SUMMARY (From Publisher’s Weekly): One frigid Midwestern winter night in 1988, a ginger kitten was shoved into the after-hours book-return slot at the public library in
. And in this tender story, Myron, the library director, tells of the impact the cat, named DeweyReadmore Books, had on the library and its patrons, and on Myron herself. Spencer, Iowa
The story about Dewey is not just a story about an ordinary cat. I am a cat person. If we asked Dewey he would probably say he was a people cat. We learn that and much more form the heart-warming writing of Dewey’s – no, not owner – care-taker rather, Vicki Myron.
Her story about Dewey is nice, touching, sometimes emotional, but foremost realistic. Dewey is not an ordinary cat but he is not a supercat either. He is a smart, sociable cat, confident, regal, moody, and picky about the food. Dewey can enlighten people’s lives, but he has his own habits and whims, he is cat-like naughty, he has health problems, he is a real living creature. Consequently, Myron’s story about Dewey is not only about him, but also about the real world he lives in.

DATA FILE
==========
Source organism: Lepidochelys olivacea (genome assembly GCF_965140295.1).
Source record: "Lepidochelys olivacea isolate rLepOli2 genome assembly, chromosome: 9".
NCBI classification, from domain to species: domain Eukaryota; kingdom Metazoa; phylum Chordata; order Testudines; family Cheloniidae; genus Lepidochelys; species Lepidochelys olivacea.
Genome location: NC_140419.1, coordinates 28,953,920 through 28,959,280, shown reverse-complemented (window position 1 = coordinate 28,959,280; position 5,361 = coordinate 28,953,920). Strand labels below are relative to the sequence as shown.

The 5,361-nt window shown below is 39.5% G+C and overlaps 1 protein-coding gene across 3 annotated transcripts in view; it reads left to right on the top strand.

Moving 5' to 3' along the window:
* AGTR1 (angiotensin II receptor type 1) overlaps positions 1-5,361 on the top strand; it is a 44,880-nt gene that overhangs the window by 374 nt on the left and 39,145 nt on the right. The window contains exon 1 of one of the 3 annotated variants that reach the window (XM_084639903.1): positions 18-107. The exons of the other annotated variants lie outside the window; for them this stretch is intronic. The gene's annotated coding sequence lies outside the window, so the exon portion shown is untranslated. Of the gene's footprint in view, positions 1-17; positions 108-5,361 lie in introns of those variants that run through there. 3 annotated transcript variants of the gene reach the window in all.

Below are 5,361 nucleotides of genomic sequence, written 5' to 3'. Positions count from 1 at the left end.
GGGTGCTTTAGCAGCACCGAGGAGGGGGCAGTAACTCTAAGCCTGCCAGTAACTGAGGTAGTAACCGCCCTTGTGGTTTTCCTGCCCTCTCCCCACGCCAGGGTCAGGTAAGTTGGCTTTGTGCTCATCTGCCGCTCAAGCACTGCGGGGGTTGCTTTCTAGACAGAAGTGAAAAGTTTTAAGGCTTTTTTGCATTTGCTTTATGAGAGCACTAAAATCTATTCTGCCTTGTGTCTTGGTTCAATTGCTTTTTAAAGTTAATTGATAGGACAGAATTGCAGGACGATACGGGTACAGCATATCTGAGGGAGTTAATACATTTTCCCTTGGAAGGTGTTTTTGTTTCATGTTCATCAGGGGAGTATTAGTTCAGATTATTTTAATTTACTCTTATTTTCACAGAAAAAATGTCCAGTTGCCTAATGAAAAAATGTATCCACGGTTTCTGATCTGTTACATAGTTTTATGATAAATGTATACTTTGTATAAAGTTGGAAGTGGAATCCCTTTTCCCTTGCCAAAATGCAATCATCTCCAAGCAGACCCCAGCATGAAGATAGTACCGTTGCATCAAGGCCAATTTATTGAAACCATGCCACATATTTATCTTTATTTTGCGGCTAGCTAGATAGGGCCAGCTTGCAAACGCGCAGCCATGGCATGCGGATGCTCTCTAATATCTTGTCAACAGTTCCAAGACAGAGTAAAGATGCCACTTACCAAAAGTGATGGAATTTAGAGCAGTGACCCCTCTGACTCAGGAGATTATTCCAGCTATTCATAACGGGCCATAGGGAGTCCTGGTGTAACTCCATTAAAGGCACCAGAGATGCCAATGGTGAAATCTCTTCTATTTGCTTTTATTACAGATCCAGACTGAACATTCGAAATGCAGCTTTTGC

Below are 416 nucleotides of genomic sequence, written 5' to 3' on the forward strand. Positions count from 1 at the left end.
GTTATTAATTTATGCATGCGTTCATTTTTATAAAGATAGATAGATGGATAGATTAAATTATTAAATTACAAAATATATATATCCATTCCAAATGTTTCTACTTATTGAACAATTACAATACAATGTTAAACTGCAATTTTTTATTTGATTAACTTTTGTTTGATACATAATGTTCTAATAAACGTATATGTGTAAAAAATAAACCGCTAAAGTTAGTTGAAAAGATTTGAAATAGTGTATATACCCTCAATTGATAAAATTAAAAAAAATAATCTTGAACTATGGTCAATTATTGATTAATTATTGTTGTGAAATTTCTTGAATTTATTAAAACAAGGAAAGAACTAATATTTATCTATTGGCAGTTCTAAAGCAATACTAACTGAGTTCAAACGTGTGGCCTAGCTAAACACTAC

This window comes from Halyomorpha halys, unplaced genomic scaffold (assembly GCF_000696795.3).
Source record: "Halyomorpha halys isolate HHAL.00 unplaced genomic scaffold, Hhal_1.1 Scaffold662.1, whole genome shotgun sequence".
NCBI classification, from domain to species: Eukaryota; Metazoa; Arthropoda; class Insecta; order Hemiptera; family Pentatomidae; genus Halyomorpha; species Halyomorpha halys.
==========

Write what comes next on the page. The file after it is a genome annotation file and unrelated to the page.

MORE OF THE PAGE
Therefore, Myron writes about
: its history from the settlement on, its landscape and people and their economic and social situation through time. She also writes about herself and her life, her own personal battles and achievements. Dewey is a strong, bright spark in everything. Thus, as I was reading Myron’s book, I felt just as if I had been there and knew Dewey and experience the life she describes. Iowa
The greatest value of the story about Dewey is a testimony about how the little things, such as an abandoned kitten can make a very big difference in people’s lives, even if just for a moment. It is a story about bright and dark sides of life and about how people can make it through difficulties a bit more easily if they stick together than on their own. The book in an inspiration to everyone to lookout for something small which can make your day a little bit better.
RECOMMENDATION: Tissues needed for cat lovers.